Soal Latihan dan Jawaban Reading Comprehension 10
Of all modern instruments, the violin is apparently one of the simplest. It consists in
essence of a hollow, varnished wooden sound box, or resonator, and a long neck, covered
with a fingerboard, along which four strings are stretched at high tension. The beauty of
design, shape, and decoration is no accident: the proportions of the instrument are
(5) determined almost entirely by acoustical considerations. Its simplicity of appearance is
deceptive. About 70 parts are involved in the construction of a violin, Its tone and its
outstanding range of expressiveness make it an ideal solo instrument. No less important.
however, is its role as an orchestral and chamber instrument. In combination with the
larger and deeper-sounding members of the same family, the violins form the nucleus
(10) of the modern symphony orchestra.
The violin has been in existence since about 1550. Its importance as an instrument
in its own right dates from the early 1600’s, when it first became standard in Italian
opera orchestras. Its stature as an orchestral instrument was raised further when in 1626
Louis XIII of France established at his court the orchestra known as Les vinq-quatre
(15) violons du Roy (The King’s 24 Violins), which was to become widely famous later in
In its early history, the violin had a dull and rather quiet tone resulting from the fact
that the strings were thick and were attached to the body of the instrument very loosely.
During the eighteenth and nineteenth century, exciting technical changes were inspired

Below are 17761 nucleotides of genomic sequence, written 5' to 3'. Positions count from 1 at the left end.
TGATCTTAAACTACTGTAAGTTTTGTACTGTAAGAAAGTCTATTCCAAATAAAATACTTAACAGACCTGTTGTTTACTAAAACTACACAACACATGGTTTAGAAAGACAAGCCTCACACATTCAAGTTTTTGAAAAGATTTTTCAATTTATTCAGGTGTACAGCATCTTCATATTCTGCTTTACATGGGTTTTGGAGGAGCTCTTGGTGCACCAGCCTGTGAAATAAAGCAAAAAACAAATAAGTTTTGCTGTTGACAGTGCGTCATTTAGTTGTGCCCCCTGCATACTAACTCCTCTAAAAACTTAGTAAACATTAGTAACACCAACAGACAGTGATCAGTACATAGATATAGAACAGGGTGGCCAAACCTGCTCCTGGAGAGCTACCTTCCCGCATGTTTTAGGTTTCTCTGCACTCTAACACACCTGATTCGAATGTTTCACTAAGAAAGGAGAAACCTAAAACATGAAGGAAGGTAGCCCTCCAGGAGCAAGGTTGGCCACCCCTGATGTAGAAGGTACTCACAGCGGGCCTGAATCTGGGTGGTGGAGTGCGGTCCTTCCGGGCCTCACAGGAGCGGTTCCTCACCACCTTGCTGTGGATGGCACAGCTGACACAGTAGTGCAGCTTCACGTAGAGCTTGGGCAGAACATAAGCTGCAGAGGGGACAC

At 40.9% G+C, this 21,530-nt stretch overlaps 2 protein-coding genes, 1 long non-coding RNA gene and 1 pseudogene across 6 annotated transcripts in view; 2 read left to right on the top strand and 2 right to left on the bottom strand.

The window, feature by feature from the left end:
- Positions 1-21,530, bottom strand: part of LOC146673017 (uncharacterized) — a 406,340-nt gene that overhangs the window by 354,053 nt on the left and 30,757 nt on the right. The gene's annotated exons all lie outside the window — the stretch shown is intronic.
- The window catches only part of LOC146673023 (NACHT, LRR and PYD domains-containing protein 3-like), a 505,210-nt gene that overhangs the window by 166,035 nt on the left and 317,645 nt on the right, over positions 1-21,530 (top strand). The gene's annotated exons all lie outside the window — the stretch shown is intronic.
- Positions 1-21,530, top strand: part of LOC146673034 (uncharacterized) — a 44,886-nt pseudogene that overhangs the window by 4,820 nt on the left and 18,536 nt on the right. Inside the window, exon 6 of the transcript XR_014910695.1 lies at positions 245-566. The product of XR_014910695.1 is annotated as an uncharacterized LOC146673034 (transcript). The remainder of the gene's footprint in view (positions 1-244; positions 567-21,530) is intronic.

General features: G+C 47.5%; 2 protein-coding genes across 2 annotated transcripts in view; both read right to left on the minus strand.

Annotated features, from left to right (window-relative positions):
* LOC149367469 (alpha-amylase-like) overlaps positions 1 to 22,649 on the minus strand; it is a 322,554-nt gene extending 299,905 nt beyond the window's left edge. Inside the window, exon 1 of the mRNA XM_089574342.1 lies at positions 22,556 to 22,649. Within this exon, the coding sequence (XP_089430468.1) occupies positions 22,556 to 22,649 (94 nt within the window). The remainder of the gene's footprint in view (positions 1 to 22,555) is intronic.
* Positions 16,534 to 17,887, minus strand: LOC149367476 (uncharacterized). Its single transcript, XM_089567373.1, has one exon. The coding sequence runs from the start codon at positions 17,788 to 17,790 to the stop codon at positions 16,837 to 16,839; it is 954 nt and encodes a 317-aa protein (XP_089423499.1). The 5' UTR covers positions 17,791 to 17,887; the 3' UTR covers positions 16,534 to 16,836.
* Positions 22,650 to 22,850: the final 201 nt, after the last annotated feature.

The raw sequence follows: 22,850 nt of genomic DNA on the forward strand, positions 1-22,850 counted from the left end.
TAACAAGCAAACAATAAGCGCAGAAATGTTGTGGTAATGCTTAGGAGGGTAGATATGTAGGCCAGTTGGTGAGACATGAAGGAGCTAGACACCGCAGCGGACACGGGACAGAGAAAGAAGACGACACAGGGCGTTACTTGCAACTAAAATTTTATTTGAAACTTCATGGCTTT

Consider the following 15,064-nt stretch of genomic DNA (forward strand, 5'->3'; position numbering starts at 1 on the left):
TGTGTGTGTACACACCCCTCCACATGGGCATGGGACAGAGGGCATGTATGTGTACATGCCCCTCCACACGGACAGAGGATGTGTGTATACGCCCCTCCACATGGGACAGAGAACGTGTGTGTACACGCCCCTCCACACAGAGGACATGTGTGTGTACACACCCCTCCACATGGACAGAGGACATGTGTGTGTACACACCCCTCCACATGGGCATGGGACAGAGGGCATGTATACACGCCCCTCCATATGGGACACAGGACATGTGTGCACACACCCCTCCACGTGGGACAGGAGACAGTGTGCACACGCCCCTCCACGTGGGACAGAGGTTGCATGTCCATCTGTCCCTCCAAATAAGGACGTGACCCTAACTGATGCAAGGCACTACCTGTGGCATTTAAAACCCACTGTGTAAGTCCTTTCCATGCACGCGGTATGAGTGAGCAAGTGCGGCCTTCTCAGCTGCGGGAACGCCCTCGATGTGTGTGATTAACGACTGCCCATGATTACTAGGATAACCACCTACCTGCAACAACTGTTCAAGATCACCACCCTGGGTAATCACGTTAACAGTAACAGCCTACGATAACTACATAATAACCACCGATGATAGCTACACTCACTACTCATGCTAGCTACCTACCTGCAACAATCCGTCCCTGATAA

(20) by such composer-violinists as Vivaldi and Tartini. Their instrumental compositions
demanded a fuller, clearer, and more brilliant tone that was produced by using thinner
strings and a far higher string tension. Small changes had to be made to the violin’s
internal structure and to the fingerboard so that they could withstand the extra strain.
Accordingly, ,a higher standard of performance was achieved, in terms of both facility
(25) and interpretation. Left-hand technique was considerably elaborated, and new fingering
patterns on the fingerboard were developed for very high notes.
Reading Comprehension 10
the competition in the 1600's between French and Italian orchestras
how the violin became a renowned instrument
the superiority of French violins
why the violin was considered the only instrument suitable to be played by royalty
The technique of playing the violin has remained essentially the same since the 1600's.
The violin had reached the height of its popularity by the middle of the eighteenth century.
The violin is probably the best known and most widely distributed musical instrument in the world.
The violin has been modified to fit its evolving musical functions.
inspired more people to play the violin
could be played only by their students
had to be adapted to the violin
demanded more sophisticated violins
thinner strings and a higher string tension
Civaldi and Tartini
internal structure and fingerboard
broke down more easily
were easier to play
produced softer tones
A long fingerboard
High string tension
A small body
solo (line 7)
resonator (line 2)
fingering patterns (lines 25-26)
left-hand technique (line 25)
use of rare wood for the fingerboard and neck
minor alterations to the structure of the instrument
different ways to use the fingers to play very high notes
more complicated techniques for the left hand